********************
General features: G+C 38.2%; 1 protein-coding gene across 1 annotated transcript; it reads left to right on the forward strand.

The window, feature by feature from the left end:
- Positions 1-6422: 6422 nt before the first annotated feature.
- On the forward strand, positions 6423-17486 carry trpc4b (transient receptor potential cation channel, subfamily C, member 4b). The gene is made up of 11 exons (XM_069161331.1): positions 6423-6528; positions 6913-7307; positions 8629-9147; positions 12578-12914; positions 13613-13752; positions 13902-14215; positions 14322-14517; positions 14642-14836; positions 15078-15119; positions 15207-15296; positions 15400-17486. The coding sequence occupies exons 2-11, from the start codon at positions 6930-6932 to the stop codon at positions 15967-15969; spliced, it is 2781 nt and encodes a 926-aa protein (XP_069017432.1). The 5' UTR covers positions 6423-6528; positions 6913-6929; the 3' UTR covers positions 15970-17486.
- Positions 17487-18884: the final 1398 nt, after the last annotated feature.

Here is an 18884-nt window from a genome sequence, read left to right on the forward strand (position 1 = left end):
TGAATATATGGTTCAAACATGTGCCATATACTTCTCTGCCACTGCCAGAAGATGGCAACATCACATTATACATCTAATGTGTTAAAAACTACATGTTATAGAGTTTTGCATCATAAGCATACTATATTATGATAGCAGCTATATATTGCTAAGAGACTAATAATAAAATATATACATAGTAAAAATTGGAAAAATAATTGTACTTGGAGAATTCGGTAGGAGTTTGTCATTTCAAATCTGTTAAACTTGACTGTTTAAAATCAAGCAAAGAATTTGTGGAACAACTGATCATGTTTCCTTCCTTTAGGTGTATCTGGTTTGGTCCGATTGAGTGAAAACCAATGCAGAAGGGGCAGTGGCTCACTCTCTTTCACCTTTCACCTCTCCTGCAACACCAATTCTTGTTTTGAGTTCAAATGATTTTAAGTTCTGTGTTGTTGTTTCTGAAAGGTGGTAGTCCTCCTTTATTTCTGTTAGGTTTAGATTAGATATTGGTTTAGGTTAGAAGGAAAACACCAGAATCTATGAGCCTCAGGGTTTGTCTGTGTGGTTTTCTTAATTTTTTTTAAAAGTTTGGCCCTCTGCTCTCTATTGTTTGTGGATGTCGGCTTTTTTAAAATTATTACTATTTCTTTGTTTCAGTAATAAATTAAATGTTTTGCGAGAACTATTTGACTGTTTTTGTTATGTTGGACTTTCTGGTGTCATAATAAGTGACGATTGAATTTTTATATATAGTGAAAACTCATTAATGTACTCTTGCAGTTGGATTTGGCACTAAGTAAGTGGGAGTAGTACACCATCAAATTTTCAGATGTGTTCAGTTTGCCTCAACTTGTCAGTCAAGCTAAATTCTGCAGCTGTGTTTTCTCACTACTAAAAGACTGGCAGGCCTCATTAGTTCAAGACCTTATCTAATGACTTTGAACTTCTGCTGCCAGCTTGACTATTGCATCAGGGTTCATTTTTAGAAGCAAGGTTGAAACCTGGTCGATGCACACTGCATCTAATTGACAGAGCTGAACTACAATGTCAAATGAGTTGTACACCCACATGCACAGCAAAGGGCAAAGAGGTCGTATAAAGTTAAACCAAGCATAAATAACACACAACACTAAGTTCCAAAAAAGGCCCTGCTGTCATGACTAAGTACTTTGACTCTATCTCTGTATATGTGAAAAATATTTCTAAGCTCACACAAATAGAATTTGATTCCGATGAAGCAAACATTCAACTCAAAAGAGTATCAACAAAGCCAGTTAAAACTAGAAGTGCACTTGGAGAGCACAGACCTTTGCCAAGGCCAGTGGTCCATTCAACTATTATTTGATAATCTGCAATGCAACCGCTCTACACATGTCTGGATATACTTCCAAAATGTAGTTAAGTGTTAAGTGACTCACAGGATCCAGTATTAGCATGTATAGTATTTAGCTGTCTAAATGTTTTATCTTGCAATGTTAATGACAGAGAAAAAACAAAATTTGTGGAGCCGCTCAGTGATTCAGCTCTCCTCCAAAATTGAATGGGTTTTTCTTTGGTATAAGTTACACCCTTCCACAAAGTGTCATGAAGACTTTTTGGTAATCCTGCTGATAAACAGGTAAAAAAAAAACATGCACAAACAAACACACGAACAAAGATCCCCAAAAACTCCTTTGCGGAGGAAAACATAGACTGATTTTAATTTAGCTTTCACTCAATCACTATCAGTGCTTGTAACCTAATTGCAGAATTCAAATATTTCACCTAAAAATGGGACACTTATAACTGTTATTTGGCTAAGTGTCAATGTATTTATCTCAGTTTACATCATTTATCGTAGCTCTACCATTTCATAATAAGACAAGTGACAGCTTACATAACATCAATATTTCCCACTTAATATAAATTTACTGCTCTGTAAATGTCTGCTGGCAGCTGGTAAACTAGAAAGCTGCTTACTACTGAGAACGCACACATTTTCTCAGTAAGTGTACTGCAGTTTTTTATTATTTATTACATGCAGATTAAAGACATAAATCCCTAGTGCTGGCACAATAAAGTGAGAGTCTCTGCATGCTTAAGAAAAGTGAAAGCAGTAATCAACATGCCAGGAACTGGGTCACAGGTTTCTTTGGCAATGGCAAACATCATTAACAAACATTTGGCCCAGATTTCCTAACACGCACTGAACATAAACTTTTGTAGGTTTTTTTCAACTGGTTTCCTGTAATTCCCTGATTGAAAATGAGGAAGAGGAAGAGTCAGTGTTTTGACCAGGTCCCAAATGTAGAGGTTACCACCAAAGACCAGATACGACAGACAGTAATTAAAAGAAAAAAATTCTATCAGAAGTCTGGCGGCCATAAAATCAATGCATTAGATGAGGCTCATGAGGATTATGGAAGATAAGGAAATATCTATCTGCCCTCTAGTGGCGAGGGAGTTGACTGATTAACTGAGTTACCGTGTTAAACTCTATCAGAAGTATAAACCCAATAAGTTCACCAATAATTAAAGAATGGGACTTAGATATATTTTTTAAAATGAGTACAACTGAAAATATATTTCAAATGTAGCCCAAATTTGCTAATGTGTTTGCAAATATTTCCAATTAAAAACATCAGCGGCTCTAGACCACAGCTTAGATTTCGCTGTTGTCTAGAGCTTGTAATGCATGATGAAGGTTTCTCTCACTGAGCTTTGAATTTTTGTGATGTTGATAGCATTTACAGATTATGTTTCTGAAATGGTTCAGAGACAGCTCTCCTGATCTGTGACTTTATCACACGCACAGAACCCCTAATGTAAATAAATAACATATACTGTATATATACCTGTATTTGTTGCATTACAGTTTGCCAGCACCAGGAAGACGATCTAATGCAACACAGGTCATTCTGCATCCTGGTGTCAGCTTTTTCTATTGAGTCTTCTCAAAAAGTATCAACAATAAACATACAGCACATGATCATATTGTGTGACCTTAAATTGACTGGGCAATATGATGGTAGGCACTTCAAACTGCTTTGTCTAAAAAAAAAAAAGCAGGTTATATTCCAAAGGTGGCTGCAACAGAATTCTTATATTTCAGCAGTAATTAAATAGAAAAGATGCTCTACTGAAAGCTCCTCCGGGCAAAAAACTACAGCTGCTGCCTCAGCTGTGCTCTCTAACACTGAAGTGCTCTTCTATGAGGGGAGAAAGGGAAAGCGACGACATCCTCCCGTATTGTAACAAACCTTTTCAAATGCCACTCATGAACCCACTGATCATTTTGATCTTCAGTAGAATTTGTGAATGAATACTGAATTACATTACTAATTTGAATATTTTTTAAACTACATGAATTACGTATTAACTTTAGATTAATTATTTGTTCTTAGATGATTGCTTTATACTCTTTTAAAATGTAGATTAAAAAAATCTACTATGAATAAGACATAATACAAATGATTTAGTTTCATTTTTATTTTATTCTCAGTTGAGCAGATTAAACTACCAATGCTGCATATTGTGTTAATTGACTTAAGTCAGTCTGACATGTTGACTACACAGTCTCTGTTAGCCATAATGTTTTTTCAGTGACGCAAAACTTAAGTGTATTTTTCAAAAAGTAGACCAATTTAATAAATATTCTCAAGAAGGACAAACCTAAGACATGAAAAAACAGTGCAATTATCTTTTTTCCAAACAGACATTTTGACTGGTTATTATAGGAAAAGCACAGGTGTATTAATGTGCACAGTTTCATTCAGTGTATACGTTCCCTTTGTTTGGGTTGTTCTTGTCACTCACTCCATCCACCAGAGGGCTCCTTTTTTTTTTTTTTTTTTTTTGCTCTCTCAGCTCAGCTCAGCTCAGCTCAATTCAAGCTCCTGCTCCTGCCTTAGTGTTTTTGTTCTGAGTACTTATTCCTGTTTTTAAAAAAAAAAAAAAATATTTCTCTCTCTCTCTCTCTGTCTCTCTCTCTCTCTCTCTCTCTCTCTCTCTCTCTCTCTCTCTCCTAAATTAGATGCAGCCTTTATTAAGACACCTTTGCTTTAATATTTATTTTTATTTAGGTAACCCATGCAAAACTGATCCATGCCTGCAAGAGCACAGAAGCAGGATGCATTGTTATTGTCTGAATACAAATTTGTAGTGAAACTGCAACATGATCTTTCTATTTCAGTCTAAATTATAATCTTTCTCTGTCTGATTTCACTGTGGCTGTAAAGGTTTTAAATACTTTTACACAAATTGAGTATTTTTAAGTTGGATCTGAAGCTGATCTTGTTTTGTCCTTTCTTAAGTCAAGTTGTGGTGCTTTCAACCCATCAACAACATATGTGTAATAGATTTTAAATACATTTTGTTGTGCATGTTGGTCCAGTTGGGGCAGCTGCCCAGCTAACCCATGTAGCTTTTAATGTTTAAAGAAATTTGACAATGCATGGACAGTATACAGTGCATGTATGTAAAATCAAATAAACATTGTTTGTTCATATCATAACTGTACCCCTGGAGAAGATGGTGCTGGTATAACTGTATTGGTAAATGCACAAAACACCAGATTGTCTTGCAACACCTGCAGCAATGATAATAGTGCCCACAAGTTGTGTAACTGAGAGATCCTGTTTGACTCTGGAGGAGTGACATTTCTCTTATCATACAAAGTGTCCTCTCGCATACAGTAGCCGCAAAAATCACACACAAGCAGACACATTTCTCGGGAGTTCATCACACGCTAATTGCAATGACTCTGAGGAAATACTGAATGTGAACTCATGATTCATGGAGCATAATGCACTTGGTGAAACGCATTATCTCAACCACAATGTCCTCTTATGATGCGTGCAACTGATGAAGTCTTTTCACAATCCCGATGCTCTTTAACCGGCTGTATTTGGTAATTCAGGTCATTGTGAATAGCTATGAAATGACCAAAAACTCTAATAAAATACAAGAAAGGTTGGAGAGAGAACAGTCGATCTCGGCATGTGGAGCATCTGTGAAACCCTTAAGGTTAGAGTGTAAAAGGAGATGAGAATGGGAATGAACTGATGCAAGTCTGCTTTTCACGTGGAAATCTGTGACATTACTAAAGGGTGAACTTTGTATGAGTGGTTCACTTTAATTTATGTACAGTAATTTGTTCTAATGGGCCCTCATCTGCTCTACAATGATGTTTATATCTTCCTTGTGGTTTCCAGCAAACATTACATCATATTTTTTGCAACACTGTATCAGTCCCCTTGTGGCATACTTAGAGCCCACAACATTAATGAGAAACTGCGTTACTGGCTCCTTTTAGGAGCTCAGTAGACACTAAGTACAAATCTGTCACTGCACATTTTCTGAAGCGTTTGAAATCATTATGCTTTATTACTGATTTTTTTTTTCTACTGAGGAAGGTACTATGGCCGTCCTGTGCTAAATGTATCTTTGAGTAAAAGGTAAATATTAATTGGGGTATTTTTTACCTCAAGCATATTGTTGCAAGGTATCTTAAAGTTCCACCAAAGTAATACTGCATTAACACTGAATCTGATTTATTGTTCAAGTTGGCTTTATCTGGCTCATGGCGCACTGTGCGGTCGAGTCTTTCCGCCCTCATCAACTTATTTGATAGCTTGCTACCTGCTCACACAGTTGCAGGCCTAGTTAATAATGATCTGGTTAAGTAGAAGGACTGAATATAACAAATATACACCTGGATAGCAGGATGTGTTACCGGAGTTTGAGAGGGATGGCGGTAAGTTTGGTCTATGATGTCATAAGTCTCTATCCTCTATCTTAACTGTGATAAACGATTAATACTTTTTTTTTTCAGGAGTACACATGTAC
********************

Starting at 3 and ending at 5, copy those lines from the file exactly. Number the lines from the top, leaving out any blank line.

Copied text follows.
- Positions 1-6422: 6422 nt before the first annotated feature.
- On the forward strand, positions 6423-17486 carry trpc4b (transient receptor potential cation channel, subfamily C, member 4b). The gene is made up of 11 exons (XM_069161331.1): positions 6423-6528; positions 6913-7307; positions 8629-9147; positions 12578-12914; positions 13613-13752; positions 13902-14215; positions 14322-14517; positions 14642-14836; positions 15078-15119; positions 15207-15296; positions 15400-17486. The coding sequence occupies exons 2-11, from the start codon at positions 6930-6932 to the stop codon at positions 15967-15969; spliced, it is 2781 nt and encodes a 926-aa protein (XP_069017432.1). The 5' UTR covers positions 6423-6528; positions 6913-6929; the 3' UTR covers positions 15970-17486.
- Positions 17487-18884: the final 1398 nt, after the last annotated feature.